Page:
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- The Wanderer's Necklace - 30/53 -


necklace. When I was a child, Olaf, it was taken from the embalmed body of some royal woman, who, by tradition, was of my own race, yes, and by records of which my father can tell you, for he is among the last who can still read the writing of the old Egyptians. Moreover, she was very like me, Olaf, for I remember her well as she lay in her coffin, preserved by arts which the Egyptians had. She was young, not much older than I am to-day, and her story tells that she died in giving birth to a son, who grew up a strong and vigorous man, and although he was but half royal, founded a new dynasty in Egypt and became my forefather. This necklace lay upon her breast, and beneath it a writing on papyrus, which said that when the half of it which was lost should be joined again to that half, then those who had worn them would meet once more as mortals. Now the two halves of the necklace have met, and /we/ have met as God decreed, and it is one and we are one for ever and for ever, let every Empress of the earth do what they will to part us."

"Aye," I answered, embracing her again, "we are one for ever and for ever, though perchance for a while we may be separated from time to time."

CHAPTER VII

VICTORY OR VALHALLA!

A minute later I heard a rustle as of branches being moved by people thrusting their way through them. A choked voice commanded,

"Take him living or dead."

Armed men appeared about us, four of them, and one cried "Yield!"

I sprang up and drew the Wanderer's sword.

"Who orders the General Michael to yield in his own command?" I asked.

"I do," answered the man. "Yield or die!"

Now, thinking that these were robbers or murderers hired by some enemy, I sprang at him, nor was that battle long, for at my first stroke he fell dead. Then the other three set on me. But I wore mail beneath my doublet, as Irene had bade me do, and their swords glanced. Moreover, the old northern rage entered into me, and these easterners were no match for my skill and strength. First one and then another of them went down, whereon the third fled away, taking with him a grizzly wound behind, for I struck him as he fled.

"Now it seems there is an end of that," I gasped to Heliodore, who was crouched upon the seat. "Come, let me take you to your father and summon my guards, ere we meet more of these murderers."

As I spoke a cloaked and hooded woman glided from the shelter of the trees behind and stood before us. She threw back the hood from her head and the moonlight fell upon her face. It was that of the Empress, but oh! so changed by jealous rage that I should scarce have known her. The large eyes seemed to flash fire, the cheeks were white, save where they had been touched with paint, the lips trembled. Twice she tried to speak and failed, but at the third effort words came.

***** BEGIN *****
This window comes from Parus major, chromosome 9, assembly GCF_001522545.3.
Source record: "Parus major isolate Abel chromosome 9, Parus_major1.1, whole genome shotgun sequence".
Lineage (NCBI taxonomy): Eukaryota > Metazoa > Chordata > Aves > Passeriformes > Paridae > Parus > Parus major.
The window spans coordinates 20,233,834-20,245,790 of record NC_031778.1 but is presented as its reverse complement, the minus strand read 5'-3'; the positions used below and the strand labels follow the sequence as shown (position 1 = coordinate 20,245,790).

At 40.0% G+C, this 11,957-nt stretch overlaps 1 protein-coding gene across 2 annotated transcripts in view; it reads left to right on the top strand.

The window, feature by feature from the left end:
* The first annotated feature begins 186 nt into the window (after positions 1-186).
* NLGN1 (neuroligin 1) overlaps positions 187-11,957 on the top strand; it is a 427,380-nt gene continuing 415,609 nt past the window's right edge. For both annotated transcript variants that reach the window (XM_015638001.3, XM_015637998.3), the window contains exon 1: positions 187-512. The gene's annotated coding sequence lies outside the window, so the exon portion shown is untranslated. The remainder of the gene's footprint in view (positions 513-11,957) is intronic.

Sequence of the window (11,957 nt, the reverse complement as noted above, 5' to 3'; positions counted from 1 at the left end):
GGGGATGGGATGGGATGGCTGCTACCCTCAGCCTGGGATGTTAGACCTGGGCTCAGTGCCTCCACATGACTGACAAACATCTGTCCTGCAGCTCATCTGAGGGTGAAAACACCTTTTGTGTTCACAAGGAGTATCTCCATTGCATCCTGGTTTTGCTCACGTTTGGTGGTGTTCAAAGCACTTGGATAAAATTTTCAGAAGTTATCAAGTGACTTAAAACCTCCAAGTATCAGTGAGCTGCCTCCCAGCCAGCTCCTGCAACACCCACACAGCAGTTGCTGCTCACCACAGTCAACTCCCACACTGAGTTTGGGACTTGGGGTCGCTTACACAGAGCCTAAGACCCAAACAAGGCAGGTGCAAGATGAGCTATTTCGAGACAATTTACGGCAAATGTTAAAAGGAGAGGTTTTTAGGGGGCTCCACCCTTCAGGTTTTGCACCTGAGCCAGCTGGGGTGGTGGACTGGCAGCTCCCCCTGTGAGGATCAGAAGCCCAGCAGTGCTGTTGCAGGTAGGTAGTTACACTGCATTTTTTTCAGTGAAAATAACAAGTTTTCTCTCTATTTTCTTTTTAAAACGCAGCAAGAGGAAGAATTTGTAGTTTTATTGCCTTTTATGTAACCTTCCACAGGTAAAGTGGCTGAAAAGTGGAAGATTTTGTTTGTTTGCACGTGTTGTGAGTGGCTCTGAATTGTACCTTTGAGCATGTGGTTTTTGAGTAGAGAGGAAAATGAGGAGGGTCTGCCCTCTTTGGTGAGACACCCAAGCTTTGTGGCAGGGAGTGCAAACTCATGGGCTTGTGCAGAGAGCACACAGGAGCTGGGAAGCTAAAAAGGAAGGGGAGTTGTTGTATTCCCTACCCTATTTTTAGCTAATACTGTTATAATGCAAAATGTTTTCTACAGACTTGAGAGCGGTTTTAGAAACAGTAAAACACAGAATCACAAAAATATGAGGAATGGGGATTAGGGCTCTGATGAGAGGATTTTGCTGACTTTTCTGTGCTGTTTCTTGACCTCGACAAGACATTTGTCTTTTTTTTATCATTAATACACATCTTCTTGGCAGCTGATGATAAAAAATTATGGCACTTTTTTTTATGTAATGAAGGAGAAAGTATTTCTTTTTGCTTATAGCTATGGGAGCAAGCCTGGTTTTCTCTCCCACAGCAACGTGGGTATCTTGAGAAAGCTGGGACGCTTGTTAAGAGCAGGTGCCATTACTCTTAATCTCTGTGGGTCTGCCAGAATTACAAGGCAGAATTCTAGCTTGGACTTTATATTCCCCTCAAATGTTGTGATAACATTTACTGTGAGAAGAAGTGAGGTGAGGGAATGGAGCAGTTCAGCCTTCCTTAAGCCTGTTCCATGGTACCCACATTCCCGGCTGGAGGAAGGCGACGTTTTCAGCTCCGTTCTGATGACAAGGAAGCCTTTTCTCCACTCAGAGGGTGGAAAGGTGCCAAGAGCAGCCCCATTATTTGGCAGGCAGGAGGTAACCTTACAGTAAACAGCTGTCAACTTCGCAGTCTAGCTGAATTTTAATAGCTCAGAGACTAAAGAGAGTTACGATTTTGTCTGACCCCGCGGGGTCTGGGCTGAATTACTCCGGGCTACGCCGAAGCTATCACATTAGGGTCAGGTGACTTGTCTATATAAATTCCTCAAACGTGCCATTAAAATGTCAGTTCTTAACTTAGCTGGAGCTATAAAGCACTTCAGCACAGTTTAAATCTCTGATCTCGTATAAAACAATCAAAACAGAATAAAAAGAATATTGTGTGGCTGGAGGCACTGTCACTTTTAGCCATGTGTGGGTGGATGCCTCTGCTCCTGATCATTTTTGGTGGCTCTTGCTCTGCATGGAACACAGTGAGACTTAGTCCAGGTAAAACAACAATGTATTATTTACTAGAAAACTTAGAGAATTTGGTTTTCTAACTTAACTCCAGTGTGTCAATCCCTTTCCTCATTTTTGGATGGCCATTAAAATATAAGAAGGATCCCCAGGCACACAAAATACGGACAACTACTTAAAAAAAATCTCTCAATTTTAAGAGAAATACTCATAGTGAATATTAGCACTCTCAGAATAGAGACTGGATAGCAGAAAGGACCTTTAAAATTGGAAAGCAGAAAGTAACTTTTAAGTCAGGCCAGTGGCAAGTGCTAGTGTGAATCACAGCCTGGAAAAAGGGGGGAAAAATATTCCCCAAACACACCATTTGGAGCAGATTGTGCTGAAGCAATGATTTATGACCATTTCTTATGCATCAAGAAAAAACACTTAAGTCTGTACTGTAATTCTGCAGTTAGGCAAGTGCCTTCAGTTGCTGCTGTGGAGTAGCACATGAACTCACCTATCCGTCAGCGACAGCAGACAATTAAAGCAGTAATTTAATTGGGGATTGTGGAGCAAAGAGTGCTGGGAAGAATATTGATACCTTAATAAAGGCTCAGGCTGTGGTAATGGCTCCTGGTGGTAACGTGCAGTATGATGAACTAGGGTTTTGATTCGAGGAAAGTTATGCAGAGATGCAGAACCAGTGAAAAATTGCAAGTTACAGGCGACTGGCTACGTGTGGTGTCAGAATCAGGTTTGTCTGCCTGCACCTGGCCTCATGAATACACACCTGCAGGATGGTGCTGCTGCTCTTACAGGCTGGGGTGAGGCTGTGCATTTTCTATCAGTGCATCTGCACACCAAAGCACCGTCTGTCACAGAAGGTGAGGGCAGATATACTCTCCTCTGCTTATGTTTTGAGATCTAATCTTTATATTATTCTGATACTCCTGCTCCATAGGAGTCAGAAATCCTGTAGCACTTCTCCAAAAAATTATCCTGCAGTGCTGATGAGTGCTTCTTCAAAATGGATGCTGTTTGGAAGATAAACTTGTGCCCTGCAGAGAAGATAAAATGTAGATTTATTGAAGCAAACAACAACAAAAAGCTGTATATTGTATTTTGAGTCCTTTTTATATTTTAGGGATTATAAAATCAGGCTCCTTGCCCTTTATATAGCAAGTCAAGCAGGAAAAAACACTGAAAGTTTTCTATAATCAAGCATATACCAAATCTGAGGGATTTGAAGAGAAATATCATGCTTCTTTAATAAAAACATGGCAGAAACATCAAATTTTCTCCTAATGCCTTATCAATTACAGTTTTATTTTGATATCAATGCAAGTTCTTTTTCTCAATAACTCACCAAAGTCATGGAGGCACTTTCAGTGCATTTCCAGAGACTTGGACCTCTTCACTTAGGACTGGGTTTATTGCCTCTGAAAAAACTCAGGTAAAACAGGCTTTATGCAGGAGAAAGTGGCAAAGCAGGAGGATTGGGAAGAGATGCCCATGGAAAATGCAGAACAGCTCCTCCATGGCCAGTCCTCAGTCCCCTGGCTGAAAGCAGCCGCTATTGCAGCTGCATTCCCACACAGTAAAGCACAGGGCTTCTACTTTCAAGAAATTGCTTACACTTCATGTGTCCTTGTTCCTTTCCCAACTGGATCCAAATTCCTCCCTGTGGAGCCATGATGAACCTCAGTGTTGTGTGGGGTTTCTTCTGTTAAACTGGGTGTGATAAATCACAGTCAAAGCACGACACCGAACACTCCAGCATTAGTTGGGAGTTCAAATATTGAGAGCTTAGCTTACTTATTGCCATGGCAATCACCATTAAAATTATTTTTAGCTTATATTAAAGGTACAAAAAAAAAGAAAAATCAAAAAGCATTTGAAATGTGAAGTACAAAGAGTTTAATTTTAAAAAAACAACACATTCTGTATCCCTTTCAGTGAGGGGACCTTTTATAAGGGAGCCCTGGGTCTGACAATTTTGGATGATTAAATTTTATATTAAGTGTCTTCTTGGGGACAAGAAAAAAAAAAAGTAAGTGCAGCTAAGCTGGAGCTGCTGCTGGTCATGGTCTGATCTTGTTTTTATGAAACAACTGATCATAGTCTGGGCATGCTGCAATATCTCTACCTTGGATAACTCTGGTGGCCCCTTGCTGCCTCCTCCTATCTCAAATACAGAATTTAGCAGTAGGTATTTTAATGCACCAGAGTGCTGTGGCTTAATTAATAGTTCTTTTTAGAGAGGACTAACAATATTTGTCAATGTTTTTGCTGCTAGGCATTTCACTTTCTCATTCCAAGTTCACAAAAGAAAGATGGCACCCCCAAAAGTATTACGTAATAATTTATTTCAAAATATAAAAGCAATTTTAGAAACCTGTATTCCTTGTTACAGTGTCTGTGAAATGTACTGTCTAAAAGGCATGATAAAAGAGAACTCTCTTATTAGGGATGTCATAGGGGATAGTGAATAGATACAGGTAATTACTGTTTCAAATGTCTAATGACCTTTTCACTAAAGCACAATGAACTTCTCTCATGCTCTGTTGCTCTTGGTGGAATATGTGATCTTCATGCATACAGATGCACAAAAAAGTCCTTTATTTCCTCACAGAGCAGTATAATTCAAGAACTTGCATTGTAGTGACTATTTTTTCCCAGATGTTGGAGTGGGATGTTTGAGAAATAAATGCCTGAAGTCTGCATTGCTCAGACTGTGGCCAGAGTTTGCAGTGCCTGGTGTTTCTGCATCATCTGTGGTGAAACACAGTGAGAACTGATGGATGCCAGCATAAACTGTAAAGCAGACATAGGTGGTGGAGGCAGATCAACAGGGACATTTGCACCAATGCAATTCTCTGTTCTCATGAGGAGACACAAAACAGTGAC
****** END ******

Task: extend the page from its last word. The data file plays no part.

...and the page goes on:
"Nay, all is but begun," she said in a voice that was full of hate. "Know that I have heard your every word. So, traitor, you would tell my secrets to this Egyptian slut and then murder my own servants," and she pointed to the dead and wounded men. "Well, you shall pay for it, both of you, that I swear."

"Is it murder, Augusta," I asked, saluting, "when four assail one man, and, thinking them assassins, he fights for his life and wins the fray?"

"What are four such curs against you? I should have brought a dozen. Yet it was at me you struck. Whate'er they did I ordered them to do."

"Had I known it, Augusta, I would never have drawn sword, who am your officer and obedient to the end."

"Nay, you'd stab me with your tongue, not with your sword," she answered with something like a sob. "You say you are my obedient officer. Well, now we will see. Smite me that bold-faced baggage dead, or smite /me/ dead, I care not which, then fall upon your sword."

"The first I cannot do, Augusta, for it would be murder against one who has done no wrong, and I will not stain my soul with murder."

"Done no wrong! Has she not mocked me, my years, my widowhood, yes, and even my hair, in the pride of her--her youth, me, the Empress of the World?"

Now Heliodore spoke for the first time.

"And has not the Empress of the World called a poor maid of blood as noble as her own by shameful names?" she asked.

"For the second," I went on before Irene could answer, "I cannot do that either, for it would be foul treason as well as murder to lift my sword against your anointed Majesty. But as for the third, as is my duty, that I will do--or rather suffer your servants to do--if it pleases you to repeat the order later when you are calm."